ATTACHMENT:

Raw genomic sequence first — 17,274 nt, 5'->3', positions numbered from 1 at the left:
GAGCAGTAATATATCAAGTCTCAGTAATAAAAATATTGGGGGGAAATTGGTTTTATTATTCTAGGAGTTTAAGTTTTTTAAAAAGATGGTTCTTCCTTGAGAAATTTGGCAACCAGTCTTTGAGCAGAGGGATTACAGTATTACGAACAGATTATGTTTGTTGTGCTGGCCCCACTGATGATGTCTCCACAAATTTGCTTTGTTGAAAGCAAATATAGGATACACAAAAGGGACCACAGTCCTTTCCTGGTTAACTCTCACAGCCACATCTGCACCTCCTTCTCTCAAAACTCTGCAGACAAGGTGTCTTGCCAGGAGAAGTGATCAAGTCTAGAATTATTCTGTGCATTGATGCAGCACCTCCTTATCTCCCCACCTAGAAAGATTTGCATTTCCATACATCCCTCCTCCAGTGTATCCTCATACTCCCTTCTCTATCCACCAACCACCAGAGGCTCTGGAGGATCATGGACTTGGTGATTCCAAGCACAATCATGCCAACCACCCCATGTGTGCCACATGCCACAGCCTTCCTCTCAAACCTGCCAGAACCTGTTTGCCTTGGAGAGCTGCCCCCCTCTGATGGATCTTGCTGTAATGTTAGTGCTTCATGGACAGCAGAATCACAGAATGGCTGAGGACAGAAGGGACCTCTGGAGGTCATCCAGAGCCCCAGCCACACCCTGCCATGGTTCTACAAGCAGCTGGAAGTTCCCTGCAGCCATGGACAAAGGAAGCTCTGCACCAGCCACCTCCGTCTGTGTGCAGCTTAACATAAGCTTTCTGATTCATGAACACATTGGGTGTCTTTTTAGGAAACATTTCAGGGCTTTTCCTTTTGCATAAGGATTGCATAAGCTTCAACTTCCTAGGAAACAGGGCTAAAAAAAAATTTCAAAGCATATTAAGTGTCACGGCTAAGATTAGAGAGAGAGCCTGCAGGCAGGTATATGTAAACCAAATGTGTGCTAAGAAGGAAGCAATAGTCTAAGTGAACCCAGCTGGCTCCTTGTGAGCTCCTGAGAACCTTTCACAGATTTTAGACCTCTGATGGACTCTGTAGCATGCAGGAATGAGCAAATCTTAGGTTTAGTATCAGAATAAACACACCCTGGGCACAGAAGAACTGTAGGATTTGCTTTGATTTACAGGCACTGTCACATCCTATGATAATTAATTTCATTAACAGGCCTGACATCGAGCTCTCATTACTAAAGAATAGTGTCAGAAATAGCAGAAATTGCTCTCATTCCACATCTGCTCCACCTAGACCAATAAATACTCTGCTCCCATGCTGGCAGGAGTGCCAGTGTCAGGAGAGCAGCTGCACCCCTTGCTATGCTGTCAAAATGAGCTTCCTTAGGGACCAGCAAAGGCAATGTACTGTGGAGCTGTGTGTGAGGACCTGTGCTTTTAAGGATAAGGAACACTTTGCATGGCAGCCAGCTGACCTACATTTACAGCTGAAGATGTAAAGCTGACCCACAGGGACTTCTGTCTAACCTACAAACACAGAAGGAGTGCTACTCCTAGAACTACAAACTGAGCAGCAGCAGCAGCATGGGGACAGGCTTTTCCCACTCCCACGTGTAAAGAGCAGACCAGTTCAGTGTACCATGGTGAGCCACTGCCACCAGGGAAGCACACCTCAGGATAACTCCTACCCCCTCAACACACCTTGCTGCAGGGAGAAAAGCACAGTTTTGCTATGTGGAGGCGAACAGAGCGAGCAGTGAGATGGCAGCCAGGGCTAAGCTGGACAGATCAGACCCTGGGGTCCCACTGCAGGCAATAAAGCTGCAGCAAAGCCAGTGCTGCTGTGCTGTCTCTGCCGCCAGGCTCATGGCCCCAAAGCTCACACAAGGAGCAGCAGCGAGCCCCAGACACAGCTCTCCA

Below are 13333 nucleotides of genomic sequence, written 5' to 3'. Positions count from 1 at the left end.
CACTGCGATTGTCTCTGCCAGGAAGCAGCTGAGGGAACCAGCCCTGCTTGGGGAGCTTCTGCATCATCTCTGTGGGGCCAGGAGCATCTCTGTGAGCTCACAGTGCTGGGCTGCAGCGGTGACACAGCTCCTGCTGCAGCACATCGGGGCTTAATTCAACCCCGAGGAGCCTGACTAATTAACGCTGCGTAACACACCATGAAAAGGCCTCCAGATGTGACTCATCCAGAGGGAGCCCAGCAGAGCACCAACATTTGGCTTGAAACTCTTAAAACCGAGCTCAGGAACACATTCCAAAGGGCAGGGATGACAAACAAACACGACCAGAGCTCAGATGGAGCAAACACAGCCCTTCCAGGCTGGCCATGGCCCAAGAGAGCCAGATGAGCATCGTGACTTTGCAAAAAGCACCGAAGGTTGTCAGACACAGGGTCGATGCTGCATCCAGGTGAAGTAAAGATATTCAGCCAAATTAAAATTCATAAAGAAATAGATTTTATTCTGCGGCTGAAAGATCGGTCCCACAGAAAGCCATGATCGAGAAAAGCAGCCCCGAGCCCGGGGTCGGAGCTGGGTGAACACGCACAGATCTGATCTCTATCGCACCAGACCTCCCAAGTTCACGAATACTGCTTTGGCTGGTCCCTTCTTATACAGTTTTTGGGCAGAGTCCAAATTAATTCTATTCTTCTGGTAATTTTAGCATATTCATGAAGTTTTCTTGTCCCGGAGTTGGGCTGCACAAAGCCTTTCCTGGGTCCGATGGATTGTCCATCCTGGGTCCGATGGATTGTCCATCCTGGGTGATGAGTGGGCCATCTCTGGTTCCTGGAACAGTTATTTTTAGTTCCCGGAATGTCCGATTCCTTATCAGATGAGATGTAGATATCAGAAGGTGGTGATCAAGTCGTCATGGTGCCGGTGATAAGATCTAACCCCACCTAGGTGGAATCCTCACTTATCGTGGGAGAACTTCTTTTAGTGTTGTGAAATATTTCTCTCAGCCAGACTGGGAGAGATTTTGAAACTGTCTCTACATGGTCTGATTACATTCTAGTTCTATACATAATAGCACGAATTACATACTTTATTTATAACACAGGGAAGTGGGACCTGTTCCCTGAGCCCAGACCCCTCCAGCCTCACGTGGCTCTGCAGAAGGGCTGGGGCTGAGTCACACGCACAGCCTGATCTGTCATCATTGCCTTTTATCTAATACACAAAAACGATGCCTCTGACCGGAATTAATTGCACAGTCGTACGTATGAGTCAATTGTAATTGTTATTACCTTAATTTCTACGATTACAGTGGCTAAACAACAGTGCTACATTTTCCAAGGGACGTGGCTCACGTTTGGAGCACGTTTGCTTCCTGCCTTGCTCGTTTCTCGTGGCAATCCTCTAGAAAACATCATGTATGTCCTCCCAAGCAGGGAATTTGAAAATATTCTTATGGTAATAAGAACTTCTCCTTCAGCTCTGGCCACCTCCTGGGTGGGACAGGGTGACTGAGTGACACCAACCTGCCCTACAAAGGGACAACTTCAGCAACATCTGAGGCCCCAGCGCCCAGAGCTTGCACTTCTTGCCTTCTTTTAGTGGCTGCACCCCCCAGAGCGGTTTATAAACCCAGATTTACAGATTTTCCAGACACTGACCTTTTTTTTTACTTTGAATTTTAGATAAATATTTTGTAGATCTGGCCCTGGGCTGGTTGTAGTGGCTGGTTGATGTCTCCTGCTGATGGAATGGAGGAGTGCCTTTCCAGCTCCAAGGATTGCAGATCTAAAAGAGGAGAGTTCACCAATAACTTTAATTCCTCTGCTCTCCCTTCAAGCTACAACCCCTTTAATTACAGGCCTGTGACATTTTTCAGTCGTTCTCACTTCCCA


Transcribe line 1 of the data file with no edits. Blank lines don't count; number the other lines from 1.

Raw genomic sequence first — 17,274 nt, 5'->3', positions numbered from 1 at the left: